Article Number One
I want to welcome all my Amish/Mennonite fiction fans to the THE LOVES OF SNYDER COUNTY link. By reading these few little articles, you hopefully will enter the world of the kapped folk and see what it’s like to live as if in “days of yesteryear.” This link is a sample of what you’ll read on THE LOVES OF SNYDER COUNTY page at either of my two blogs: http://marshahubler.wordpress.com/the-loves-of-snyder-county/ or http://horsefactsbymarshahubler.wordpress.com/the-loves-of-snyder-county/, where we’ll visit with Old Order Amish all the way to progressive Mennonites and share details of these folks in their every day lives. I post something new on THE LOVES OF SNYDER COUNTY page at both blogs every Tuesday.
I’m fortunate to live in Snyder County, central PA, where many Amish and Mennonites live. Every Tuesday just five minutes from my house, quite a few of those folks gather at Keister’s Farm Market and Auction both to buy and to sell. If you’ve read TO JOHN WITH LOVE, the second book in my LOVES OF SNYDER COUNTY, then you’ve already vicariously visited a farmers’ market, which I describe in detail in the book. Well, guess where I got all that information. Of course! From the real-live market that I frequent every week. Here’s the actual scene from chapter fifteen in the book, TO JOHN WITH LOVE:
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Every Tuesday, Bowser’s Auction and Market on route 35 outside of Mapletown was the place to be!
On the large open field next to the massive red barn complex, rows of vendors, Amish, Mennonite, and English, had set up their stands and were selling their wares by eight a.m. Mounds of fresh, broccoli, cauliflower, tomatoes, carrots, and cabbage, and baskets of fresh fruit, some shipped in from the south, some local, covered tabletops. Dozens of other tables, under canopies, displayed baseball cards, stuffed animals, old sleds, dolls, antique lamps, used clothing, carpenters’ tools, welcome flags, and a menagerie of “treasures” that wooed bargain hunters from near and far. Behind the stands were rows of trucks, vans, and Amish buggies, resting from their earlier arrival and hasty unloading.
As Katrina neatly arranged her baked goods on a wooden table, she took in a deep breath, her senses filling with a hint of grilling hot dogs and bubbling French fries. A gentle breeze sifted through the grounds, and a strong waft of horse manure invaded Katrina’s nose, the fumes trying their best to overpower the pleasant aromas of frying foods and her own baked goods.
I truly do love to come here. Katrina surveyed the passing crowd, snaking in and out among the tables. There are so many wunderbaar things to see and so many friends to meet. I’ll sorely miss this place. She stationed herself at the stand, waiting for the passersby to check out her wares. Sitting on a stool, she studied the scene before her, one that always made her heart pump a little fast.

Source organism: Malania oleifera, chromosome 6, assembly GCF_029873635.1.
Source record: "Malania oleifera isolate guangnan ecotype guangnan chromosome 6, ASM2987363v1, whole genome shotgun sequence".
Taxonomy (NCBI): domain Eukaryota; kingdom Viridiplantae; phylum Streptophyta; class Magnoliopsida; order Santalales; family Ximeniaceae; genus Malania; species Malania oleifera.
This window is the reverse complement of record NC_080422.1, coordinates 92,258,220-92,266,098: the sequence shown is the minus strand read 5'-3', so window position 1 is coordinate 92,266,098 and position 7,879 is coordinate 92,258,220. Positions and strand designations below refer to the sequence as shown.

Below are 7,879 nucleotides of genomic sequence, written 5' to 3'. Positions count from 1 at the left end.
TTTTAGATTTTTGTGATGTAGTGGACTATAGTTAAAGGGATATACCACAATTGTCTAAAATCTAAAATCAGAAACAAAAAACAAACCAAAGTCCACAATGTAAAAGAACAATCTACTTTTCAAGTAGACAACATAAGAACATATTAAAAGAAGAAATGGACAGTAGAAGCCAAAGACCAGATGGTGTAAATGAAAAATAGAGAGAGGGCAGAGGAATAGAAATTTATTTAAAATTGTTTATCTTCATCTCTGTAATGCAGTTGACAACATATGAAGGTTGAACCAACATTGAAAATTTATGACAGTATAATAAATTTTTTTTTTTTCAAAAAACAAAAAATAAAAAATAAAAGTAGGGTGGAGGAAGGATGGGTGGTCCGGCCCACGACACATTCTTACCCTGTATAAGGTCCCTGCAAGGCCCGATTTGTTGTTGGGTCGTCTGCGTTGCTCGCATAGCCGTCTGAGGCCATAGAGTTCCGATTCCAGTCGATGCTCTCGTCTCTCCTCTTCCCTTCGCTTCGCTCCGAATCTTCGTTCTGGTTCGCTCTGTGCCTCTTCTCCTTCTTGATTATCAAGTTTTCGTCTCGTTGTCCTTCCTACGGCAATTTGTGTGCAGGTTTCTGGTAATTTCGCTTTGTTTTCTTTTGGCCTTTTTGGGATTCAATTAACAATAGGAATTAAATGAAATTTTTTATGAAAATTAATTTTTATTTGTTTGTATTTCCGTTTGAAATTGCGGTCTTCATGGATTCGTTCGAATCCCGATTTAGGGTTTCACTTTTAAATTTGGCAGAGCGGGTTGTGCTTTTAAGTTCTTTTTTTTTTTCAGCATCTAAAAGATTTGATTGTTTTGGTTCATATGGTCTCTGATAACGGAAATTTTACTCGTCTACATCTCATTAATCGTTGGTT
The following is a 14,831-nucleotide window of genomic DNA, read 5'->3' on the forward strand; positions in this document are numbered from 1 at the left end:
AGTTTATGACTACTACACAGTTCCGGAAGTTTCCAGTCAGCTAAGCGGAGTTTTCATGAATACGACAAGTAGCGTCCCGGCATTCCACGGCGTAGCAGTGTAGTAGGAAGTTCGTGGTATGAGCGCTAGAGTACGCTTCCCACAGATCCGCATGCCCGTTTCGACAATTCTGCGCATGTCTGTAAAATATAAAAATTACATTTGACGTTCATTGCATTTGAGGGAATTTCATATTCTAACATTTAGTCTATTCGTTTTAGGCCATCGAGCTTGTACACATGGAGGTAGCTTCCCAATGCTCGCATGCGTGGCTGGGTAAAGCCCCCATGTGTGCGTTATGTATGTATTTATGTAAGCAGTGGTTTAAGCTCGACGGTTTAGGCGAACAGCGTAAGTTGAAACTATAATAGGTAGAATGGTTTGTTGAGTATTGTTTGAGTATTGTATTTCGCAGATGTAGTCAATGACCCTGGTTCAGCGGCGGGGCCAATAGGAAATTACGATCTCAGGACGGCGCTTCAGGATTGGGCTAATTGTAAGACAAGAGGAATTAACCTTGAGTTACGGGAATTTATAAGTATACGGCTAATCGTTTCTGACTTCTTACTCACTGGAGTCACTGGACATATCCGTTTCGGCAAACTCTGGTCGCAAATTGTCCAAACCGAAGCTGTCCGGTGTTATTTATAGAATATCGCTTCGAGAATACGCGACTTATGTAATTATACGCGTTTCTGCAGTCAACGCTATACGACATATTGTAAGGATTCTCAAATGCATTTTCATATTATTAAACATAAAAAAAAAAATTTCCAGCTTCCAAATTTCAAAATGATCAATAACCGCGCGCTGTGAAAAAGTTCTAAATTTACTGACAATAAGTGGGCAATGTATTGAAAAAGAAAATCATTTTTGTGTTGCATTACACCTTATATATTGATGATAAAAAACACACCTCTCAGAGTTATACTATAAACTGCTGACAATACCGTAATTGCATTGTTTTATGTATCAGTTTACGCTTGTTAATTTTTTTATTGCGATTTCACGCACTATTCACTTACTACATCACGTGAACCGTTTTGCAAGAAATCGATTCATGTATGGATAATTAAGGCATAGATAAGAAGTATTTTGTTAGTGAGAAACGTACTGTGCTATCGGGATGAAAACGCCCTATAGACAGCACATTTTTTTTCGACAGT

Eager vendors were already making their pitch to a steady flow of shoppers. Other marketers lounged in the shade of their beach umbrellas, preparing for another hot August day. Hands folded on their round bellies, they scrutinized every person who came near their stand.
Katrina examined a steady stream of English folks who milled about the tables, including her own, like ants after sugar cubes. Some toted large empty bags, their eager faces betraying their desire to buy something, anything. Sunburned farmers in baseball caps mingled with plump women in tank tops and shorts. Wide-eyed kinner stared and, when mamms turned their backs, touched every toy they could reach.
As usual, the market had drawn a large gathering of local Amish. Bearded men in straw hats, white or blue shirts, and black trousers with suspenders exchanged the latest news in their Pennsylvania Dutch dialect. The women, in white kapps, granny glasses, royal blue dresses with black aprons and work boots, also chatted in their own little circles. The kinner, carbon copies of their parents, stood close to the adults and eyed the tables with wonder.”
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So there you have a taste of what a farmers’ market in “kapped country” is like. If you are living in a part of the world that has no Amish or Mennonite folk, I trust that you’ve enjoyed your little trip “to market” here in Snyder County.
Please sign up for my blog posts at http://marshahubler.wordpress.com/the-loves-of-snyder-county/ or http://horsefactsbymarshahubler.wordpress.com/the-loves-of-snyder-county/ at the THE LOVES OF SNYDER COUNTY page to read more about the “Plain Folk” in central PA. I have blogs about these interesting folks, including pictures of an Amish Farm Tourist Attraction in Lancaster, PA, more pictures of my Snyder County market, and just interesting stories about some of my Mennonite friends and their simple lifestyle, which includes a LOT of Pennsylvania Dutch cooking.